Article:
Tools are only as good as their users. This should be your guiding philosophy as the world shifts to a hybrid work model to deal with the complexities posed by the COVID-19 pandemic. While it’s great to define and implement essential security controls and tools, if it isn’t backed up by workspace buy-in and participation, you could be in for a bumpy ride.
A Ponemon survey of IT security leaders revealed that 62% of remote employees do not follow security protocols closely. And that’s only half of it. Think of all the logistical and monitoring challenges posed by hybrid working environments. You may have some employees working remotely, some from your office and a few others at a co-working space. If you have rotational shifts, you will have employees working throughout the day. To put it bluntly, building a security-first culture in this new era is a massive undertaking.
You will need to devise a comprehensive cybersecurity strategy that involves and empowers your hybrid workspace. Here are the critical components of this strategy:
In a hybrid work model, you will have employees spread over multiple locations, working together online. Some may use less secure home internet connections for work while others may use personal devices to get the job done. That’s why it is critical to upgrade your security systems, tools and controls to make sure they match the demands of a hybrid environment.
This means going truly perimeter-less and investing in cloud-based SaaS applications, secure VPNs, identity and access management tools, patch management applications, unified endpoint management systems, and backup and recovery solutions.
Make sure the application you choose supports Zero Trust architecture. It is a security concept that dictates that every attempt to access company networks and systems must be verified first, whether within your network perimeter or outside it.
If your security policies and procedures are not clearly documented, you will struggle to enforce them. Your staff may not know what steps are involved or what the purpose of the whole process is. There will be no buy-in from their side. For instance, if you don’t have an Acceptable Use Policy for your VPN in writing, your employees may end up using it for non-work purposes.
Identify critical IT policies and procedures like change management, remote access, incident response, etc. Then, have all of them documented and shared with the concerned teams and members of your staff. Remember to keep the files up to date and in an easily accessible, central location. This will make it easier to enforce policies. Employees will know what is expected of them and why. Finally, make sure policies are reviewed periodically and make changes if needed.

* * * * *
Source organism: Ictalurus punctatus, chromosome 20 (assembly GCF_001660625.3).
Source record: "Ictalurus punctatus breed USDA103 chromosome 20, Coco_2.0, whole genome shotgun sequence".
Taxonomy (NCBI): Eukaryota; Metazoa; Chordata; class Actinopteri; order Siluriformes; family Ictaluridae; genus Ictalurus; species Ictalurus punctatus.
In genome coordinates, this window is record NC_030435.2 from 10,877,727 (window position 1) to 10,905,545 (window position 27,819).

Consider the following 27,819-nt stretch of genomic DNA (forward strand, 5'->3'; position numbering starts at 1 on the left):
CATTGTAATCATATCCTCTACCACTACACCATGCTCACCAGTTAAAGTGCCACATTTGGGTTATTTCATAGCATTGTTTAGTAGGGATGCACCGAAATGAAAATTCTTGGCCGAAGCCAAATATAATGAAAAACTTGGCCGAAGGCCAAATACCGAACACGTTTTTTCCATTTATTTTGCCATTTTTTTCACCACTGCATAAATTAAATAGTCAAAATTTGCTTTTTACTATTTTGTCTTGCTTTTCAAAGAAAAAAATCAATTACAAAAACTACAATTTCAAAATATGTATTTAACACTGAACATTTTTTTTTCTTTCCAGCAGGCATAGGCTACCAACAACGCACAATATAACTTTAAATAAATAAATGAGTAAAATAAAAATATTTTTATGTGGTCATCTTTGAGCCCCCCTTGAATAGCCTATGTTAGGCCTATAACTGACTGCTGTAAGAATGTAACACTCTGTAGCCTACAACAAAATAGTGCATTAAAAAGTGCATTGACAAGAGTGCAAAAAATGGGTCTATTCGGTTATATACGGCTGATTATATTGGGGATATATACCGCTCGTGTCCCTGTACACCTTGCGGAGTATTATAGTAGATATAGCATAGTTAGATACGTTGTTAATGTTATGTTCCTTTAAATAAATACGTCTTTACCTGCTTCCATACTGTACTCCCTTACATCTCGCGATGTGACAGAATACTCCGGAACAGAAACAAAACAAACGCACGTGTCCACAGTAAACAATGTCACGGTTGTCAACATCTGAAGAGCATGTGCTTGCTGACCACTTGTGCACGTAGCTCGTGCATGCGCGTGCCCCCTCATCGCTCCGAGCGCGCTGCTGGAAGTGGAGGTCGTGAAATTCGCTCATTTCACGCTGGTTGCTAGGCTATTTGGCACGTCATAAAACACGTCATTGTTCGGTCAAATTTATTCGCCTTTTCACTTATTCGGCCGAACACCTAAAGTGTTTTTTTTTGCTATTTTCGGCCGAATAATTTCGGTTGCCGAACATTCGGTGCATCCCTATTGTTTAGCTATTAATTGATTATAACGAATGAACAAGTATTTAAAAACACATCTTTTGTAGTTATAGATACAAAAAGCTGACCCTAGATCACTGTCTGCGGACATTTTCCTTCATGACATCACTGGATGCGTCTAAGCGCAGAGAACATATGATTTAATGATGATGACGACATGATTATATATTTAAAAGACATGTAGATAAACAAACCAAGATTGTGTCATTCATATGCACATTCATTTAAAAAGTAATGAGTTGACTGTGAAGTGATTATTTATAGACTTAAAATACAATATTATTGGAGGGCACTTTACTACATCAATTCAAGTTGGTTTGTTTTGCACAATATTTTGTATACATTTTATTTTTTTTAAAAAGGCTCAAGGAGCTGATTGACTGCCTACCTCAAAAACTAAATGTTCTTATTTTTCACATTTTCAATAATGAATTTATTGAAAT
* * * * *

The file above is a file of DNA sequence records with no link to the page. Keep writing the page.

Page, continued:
When it comes to devising new security strategies or evaluating new systems, ensure that you give due importance to user experience and efficiency. For instance, if your company’s antivirus solution is slowing down employee workstations, they may resort to disabling it to get work done, which is a recipe for disaster.
Although security is critical, it shouldn’t come at the cost of efficiency and user experience. Following security measures and policies shouldn’t feel like extra work, otherwise employees could grow weary and abandon security best practices altogether. Ensure your security systems and strategies dovetail nicely with their workflow.
The truth is, building a security-first culture is challenging. The hybrid workspace model has only made it more complicated by adding dozens of new layers and steps to the process. You will certainly need skilled staff, 24/7 support and specialized tools if you want to implement a security-first culture within a hybrid work environment.
If you are thinking about going down this path, we can help ensure proper and effective implementation and ongoing management of necessary IT/cybersecurity and data security controls.
Aim to make your employees the first line of defense against cyberattacks. Although this approach has been around for years, it is even more relevant in a hybrid workspace. The risk factor is higher, so you must take it seriously—no more gimmicks to meet compliance requirements.
Deploy engaging training programs that will help reduce human errors, develop good security habits and create awareness about the current threat landscape. Create training videos and a knowledge base covering security best practices and SOPs.
Along with that, you should set up interactive training programs that help employees learn how to defend against phishing, ransomware, brute-force password attacks and social engineering. After training, reinforce what they learned by conducting routine tests and simulations.
When communication and support channels are clearly defined and easily accessible, you can handle threats more effectively. Every staff member will know how to raise an alarm, whom to contact and what to do after reporting it. More importantly, it will help you detect threats early, thereby allowing you to minimize their impact.
Additionally, you should clearly define what tools can be used for communication and collaboration. For instance, employees should be discouraged from using personal apps like WhatsApp and Facebook for official communication and file transfer. Not only does it put company data in danger, it might also hurt your chances of achieving compliance.
 According to IT security leaders, remote workspaces pose a greater risk to data because home networks are less secure (71%) and employees do not follow security protocols as closely (62%). [Source: 2021 Data Exposure Report Insider Risk, Ponemon]